Columbia College culinary students will invite the public to “come and eat their homework” on Wednesday nights after the newly refurbished restaurant service laboratory and food production hall, the Cellar Bistro, reopens on the school’s campus.

“For us, it's not about the production or the capacity,” Dr. Klaus Tenbergen, dean of Career Technical Education and Economic Development, said. “It is about using the customers coming in from the community. They are going to be our real guests, and there will be real situations where the students can practice their skills.”

Any guest to the Cellar Bistro dinners, Tenbergen said, will be treated to a true restaurant experience. The interactions with the students will be genuine, and the food of high cuisine.

During their inaugural meal in the renovated Cellar Bistro, students will divide the dining room into three separate areas made up of about three roundtables each.

The timing of the meal service will be modified on a weekly basis, but most often the meals will start about 6 p.m., and guests are required to make reservations.

Two separate classes will test their skills at the weekly dinners: the Advanced Service class, which will take care of customers; and the Contemporary Cuisine class, which prepares the foods based on locally available products.

The Advanced Service class, taught by longterm instructor Tom Bender, educates students on a variety of classic service styles, from Russian to French to American.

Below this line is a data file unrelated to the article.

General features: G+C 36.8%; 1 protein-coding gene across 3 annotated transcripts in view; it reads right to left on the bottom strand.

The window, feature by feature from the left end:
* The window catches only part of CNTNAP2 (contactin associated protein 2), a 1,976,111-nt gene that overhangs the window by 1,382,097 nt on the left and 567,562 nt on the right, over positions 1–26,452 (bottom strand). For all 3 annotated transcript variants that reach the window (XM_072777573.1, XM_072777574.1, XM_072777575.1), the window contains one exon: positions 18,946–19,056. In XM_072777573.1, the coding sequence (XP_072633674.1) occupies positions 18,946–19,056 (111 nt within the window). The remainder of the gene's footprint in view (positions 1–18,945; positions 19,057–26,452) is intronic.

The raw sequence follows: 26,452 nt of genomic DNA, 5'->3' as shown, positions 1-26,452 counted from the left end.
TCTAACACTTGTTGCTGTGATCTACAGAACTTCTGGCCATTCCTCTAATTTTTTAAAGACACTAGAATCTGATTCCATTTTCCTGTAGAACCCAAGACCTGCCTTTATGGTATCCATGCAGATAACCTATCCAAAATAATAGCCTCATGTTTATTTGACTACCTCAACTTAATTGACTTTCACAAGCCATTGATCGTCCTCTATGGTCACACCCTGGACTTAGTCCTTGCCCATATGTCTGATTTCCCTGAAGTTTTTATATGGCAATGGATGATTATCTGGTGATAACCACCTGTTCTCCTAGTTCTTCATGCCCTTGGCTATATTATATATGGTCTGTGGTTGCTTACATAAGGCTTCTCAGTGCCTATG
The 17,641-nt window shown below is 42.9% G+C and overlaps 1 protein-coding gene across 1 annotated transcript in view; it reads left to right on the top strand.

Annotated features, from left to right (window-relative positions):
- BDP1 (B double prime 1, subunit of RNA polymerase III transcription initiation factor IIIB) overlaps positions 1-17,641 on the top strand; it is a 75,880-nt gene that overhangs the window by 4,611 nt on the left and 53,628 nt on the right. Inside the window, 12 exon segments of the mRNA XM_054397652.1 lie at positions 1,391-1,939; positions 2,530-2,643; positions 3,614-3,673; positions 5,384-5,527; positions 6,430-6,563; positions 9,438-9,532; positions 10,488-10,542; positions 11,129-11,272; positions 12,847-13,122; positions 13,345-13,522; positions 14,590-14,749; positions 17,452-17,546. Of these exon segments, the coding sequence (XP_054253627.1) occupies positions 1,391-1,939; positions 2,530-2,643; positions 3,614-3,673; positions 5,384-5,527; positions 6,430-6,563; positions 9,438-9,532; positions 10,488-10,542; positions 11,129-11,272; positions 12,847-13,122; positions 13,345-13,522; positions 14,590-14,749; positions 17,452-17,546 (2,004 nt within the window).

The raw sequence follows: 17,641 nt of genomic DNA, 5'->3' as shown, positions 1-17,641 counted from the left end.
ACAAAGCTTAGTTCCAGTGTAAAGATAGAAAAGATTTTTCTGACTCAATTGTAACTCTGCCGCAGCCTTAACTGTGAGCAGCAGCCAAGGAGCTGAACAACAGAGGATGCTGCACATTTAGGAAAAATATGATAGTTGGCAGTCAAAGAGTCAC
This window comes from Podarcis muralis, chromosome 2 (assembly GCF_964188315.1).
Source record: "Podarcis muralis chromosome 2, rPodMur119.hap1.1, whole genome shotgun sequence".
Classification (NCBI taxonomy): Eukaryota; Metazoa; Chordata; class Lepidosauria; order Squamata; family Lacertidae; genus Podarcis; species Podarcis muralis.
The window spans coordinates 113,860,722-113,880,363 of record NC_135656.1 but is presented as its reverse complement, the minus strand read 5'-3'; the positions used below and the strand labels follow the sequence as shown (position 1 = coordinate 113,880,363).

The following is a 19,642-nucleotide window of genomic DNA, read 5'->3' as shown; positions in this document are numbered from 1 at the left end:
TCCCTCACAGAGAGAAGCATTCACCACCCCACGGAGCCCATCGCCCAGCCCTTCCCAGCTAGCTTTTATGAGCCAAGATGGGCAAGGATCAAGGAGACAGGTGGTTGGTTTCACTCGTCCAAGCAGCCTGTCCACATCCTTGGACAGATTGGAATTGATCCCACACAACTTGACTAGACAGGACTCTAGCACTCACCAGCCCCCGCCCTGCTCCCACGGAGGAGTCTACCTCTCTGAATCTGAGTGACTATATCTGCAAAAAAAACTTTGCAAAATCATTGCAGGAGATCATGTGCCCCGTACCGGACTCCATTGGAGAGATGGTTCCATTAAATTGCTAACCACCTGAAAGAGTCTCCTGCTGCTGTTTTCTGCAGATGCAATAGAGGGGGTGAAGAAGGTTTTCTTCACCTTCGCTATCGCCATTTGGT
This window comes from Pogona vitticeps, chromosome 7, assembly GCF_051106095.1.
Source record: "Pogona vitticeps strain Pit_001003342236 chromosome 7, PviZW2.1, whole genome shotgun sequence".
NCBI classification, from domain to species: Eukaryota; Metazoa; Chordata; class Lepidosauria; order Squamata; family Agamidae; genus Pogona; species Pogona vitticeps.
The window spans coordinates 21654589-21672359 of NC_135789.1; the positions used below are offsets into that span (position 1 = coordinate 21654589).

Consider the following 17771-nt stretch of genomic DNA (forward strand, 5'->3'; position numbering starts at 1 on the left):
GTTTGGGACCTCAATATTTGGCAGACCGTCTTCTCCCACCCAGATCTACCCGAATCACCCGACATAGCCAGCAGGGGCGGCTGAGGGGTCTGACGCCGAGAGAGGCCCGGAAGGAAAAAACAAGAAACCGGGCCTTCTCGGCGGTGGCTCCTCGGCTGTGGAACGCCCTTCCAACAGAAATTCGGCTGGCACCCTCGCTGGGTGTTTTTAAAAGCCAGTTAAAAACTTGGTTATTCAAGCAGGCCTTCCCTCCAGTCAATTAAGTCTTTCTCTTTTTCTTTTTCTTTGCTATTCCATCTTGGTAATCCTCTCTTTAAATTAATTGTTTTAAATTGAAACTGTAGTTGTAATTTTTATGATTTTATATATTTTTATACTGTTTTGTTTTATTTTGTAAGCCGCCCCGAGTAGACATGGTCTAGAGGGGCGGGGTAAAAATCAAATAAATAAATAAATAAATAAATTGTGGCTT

Don Dickinson’s cuisine class will educate students on proper preparation skills, from slicing, spicing and hygiene to plating techniques.

During the Cellar’s renovations, which lasted two full semesters, students worked out of a temporary space in the First Presbyterian Church of the 49ers in Columbia. At the church, students prepared and served hot meals, from German pork belly, red cabbage and spaetzle to Cajun gumbo and catfish, to financially insecure and needy members of the community.

Funding for the Cellar’s renovations came from 2004 bond Measure E, which allowed for Columbia College to updated facilities throughout the campus.

What’s new about the updated Cellar Bistro, Tenbergen said, is “everything.”

“The space was completely stripped, and then everything was newly designed, including the layout,” he said.

The room in the lower level of the Manzanita Building now has at least four dedicated teaching spaces, which function as a standard classroom, a baking area, a cooking area and a cooking suite, which Tenbergen described as a “big island” where students learn how to expedite service in a dinner setting.

The different sections, Tenbergen continued, allow students to be taught “different skills at different times of their education career.”

With the knowledge of the different facets of food prep and service, students who complete the culinary program are more valued candidates for employment.

“The expectation of the industry is that they have well-prepared students ready to go into the workforce,” Tenbergen said.

Alternatively, the Career Technical Service program still maintains apprenticeship partnerships with the Evergreen and Rush Creek lodges and Black Oak Casino and Resort.

Both groups get the same lecture partners, Tenbergen said, but students in the apprenticeship program are offered on-the-job training as opposed to learning in a lab setting.